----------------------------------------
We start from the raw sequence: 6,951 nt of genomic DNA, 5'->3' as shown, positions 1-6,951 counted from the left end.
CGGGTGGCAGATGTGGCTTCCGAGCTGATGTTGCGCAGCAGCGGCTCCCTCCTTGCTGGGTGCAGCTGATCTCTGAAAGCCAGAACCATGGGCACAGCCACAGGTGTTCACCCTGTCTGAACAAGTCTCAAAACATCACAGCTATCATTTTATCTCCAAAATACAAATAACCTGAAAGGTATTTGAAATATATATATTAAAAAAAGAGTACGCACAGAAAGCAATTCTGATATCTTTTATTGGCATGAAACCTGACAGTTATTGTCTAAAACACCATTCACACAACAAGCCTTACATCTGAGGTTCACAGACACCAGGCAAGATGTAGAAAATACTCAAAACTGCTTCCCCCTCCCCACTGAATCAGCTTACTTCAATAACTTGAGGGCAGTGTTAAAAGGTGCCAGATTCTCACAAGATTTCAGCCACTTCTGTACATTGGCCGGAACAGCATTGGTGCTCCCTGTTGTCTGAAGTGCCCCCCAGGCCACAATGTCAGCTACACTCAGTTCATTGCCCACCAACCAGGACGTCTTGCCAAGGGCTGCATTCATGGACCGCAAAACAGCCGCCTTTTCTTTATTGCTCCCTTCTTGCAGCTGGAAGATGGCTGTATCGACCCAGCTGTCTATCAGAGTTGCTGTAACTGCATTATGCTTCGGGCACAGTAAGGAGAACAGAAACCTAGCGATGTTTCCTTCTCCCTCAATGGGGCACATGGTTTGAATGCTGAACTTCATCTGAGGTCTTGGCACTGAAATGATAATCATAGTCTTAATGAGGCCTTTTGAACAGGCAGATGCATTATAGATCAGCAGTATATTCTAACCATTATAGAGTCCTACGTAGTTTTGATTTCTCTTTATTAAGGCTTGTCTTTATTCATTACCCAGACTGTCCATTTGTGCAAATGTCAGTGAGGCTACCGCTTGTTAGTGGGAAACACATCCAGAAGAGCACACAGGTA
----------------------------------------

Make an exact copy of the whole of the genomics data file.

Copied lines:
We start from the raw sequence: 6,951 nt of genomic DNA, 5'->3' as shown, positions 1-6,951 counted from the left end.
CGGGTGGCAGATGTGGCTTCCGAGCTGATGTTGCGCAGCAGCGGCTCCCTCCTTGCTGGGTGCAGCTGATCTCTGAAAGCCAGAACCATGGGCACAGCCACAGGTGTTCACCCTGTCTGAACAAGTCTCAAAACATCACAGCTATCATTTTATCTCCAAAATACAAATAACCTGAAAGGTATTTGAAATATATATATTAAAAAAAGAGTACGCACAGAAAGCAATTCTGATATCTTTTATTGGCATGAAACCTGACAGTTATTGTCTAAAACACCATTCACACAACAAGCCTTACATCTGAGGTTCACAGACACCAGGCAAGATGTAGAAAATACTCAAAACTGCTTCCCCCTCCCCACTGAATCAGCTTACTTCAATAACTTGAGGGCAGTGTTAAAAGGTGCCAGATTCTCACAAGATTTCAGCCACTTCTGTACATTGGCCGGAACAGCATTGGTGCTCCCTGTTGTCTGAAGTGCCCCCCAGGCCACAATGTCAGCTACACTCAGTTCATTGCCCACCAACCAGGACGTCTTGCCAAGGGCTGCATTCATGGACCGCAAAACAGCCGCCTTTTCTTTATTGCTCCCTTCTTGCAGCTGGAAGATGGCTGTATCGACCCAGCTGTCTATCAGAGTTGCTGTAACTGCATTATGCTTCGGGCACAGTAAGGAGAACAGAAACCTAGCGATGTTTCCTTCTCCCTCAATGGGGCACATGGTTTGAATGCTGAACTTCATCTGAGGTCTTGGCACTGAAATGATAATCATAGTCTTAATGAGGCCTTTTGAACAGGCAGATGCATTATAGATCAGCAGTATATTCTAACCATTATAGAGTCCTACGTAGTTTTGATTTCTCTTTATTAAGGCTTGTCTTTATTCATTACCCAGACTGTCCATTTGTGCAAATGTCAGTGAGGCTACCGCTTGTTAGTGGGAAACACATCCAGAAGAGCACACAGGTA